Not to mention great at giving delightfully entertaining going away presents.

And he keeps a concubine. But we Work Wives all get along in our effort to guide him to prudent choices, which can be difficult for single men in the Windy City. In return, we never pay for our own drinks or dinners or carry our own bags when traveling with the Work Husband. It's a very lucrative deal for all involved. Meet my partner in crime, one of the other kept women.

Every hug given, kiss exchanged and topic discussed with each individual was a golden moment that night. But it's extra sweet when a customer walks in the door. This one offered to be my bodyguard in my new career. He'll definitely have the right of first refusal.

None of this would have been as sweet if Mr. Musky hadn't joined me. And while he's not the fete going type, he did say that he enjoyed himself, despite the disorderly nature of party communication. In his Type A world, people speak in an organized manner and don't flit from subject to subject or person to person.
Nothing a little smooch can't resolve.

Go Fighting Illini. 
Not the Badgers,

Nor the Buckeyes, 
Nor the Hawkeyes.

The gifts were a riot, very thoughtful and leave no doubt as to where I spent all these years.
I loved this - an AT&T "yearbook" signed by all (it's actually a book about the "new AT&T," published circa 2005, but signed with well wishes by all my fantastic friends).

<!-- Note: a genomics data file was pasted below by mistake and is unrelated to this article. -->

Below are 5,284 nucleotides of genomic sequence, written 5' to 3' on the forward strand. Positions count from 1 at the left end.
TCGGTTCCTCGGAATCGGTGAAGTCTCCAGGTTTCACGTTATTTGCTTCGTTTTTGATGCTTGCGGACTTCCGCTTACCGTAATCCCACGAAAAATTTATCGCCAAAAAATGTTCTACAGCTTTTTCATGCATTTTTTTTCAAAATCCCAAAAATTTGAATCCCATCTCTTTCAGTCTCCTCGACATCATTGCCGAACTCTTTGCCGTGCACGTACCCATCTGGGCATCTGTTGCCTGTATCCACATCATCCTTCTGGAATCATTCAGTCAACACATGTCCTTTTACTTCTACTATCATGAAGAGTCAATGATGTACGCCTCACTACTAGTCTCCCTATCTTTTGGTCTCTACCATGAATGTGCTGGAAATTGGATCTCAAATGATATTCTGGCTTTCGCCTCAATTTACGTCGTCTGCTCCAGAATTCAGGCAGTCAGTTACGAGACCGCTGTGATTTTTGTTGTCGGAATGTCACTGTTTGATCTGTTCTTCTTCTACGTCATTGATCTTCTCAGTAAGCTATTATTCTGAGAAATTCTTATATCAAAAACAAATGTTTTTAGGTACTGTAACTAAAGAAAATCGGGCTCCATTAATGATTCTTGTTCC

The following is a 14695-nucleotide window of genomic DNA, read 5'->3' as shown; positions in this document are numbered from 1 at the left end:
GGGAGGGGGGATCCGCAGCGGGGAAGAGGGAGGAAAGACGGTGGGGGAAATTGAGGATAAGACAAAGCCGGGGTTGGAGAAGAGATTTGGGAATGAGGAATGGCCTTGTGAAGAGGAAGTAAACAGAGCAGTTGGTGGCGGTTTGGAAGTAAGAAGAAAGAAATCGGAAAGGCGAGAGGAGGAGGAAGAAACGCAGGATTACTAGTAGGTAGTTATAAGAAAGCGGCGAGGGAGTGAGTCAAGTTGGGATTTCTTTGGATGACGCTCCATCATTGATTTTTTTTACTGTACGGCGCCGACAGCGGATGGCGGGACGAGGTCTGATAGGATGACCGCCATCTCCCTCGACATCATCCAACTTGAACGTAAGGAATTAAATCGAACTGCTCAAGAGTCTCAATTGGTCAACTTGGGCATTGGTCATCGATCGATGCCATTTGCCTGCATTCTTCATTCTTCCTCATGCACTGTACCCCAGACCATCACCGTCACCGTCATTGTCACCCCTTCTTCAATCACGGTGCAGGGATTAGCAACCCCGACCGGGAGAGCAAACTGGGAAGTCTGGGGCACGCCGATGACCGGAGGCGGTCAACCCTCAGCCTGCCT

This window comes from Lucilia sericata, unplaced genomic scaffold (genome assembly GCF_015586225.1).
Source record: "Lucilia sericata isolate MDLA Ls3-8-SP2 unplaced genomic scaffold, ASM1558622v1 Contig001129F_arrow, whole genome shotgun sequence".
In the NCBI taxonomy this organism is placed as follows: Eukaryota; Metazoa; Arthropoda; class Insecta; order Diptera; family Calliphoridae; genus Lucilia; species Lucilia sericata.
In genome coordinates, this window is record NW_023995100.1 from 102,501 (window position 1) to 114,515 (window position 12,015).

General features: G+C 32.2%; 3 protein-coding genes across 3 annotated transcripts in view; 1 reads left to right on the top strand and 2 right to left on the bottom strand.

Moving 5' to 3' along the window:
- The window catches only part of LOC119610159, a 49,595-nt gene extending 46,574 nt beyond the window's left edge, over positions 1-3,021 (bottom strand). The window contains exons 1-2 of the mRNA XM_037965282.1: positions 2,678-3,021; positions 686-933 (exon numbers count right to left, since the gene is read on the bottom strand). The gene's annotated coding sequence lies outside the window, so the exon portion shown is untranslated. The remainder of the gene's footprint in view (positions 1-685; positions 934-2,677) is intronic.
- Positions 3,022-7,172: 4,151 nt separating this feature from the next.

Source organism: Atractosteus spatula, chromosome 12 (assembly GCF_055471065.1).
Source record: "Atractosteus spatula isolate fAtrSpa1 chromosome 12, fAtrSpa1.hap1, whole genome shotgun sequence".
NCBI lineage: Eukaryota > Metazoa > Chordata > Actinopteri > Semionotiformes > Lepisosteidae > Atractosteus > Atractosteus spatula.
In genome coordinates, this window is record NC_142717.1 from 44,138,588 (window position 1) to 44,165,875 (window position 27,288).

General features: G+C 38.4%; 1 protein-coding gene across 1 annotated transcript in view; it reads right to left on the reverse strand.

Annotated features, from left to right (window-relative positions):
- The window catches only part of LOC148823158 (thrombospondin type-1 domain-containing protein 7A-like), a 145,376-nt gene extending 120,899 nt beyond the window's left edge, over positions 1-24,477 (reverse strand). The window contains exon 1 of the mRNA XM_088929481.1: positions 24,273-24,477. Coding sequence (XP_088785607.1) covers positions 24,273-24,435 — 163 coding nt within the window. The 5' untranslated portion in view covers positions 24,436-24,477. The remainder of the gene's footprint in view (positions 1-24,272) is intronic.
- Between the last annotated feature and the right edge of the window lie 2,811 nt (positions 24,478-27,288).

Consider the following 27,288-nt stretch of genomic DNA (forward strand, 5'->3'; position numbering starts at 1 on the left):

It pays to save - my champagne choices from over a year ago, and a co-worker saved this for me so I know which bubbly to buy when the book gets published.
The dumping ground of AT&T Propaganda
More freebies - great for a good laugh!
Is that a harmonica? Nope - guess again
Lookie there. I made Employee of the Month on my last day!
Look what happens to your computer bag when you leave your employer. It gets very empty and your shoulder is saved thanks to the very lightweight iPad.

Thank you, thank you, thank you for all who attended my Very Proper Send-Off. I loved chatting you all up, the hugs, kisses, well wishes and toasts.

You ALL are what I will miss most of all.


Wednesday, October 12, 2011

Cliff Diving

Lately, I've been pondering dreams. Not the kind that you comatosely will to continue because you're passionately making out with Matthew McConaughey and you want it to last forever, versus waking up and ethereally floating to the coffee maker leaving your family to wonder if you are experimenting with hallucinogenic substances.  Nor the sort that leave you breathless and gasping for air, grateful that your babies are still alive and the flesh eating beetles really were just horrifying vermin in last night's family movie experience. I'm talking about reality dreams. The kind that are made up of 1/4 cup wistfulness, 1/4 cup hard work, 1/4 cup possibility and 1/4 cup sheer guts. And when combined in the mixing bowl of daydreams, there's a remote possibility that they may come true.

For me, dreams are about passion. Risk. Defying logic, and jumping off the cliff, trusting that the water is deep enough and the adrenaline will carry you through to the other side, ready to climb back up and do it all over again. But knowing that if it's too scary, you can just walk back to the car and drive home, pleased as punch that you gave it a shot. I crave adrenaline. Maybe not to the extreme of catapulting myself into the air and careening with a splash as I smack the surface of the water, but definitely the feeling afterwards - the rush. I want to experience something extraordinary every day, and oftentimes I have to push myself to do so.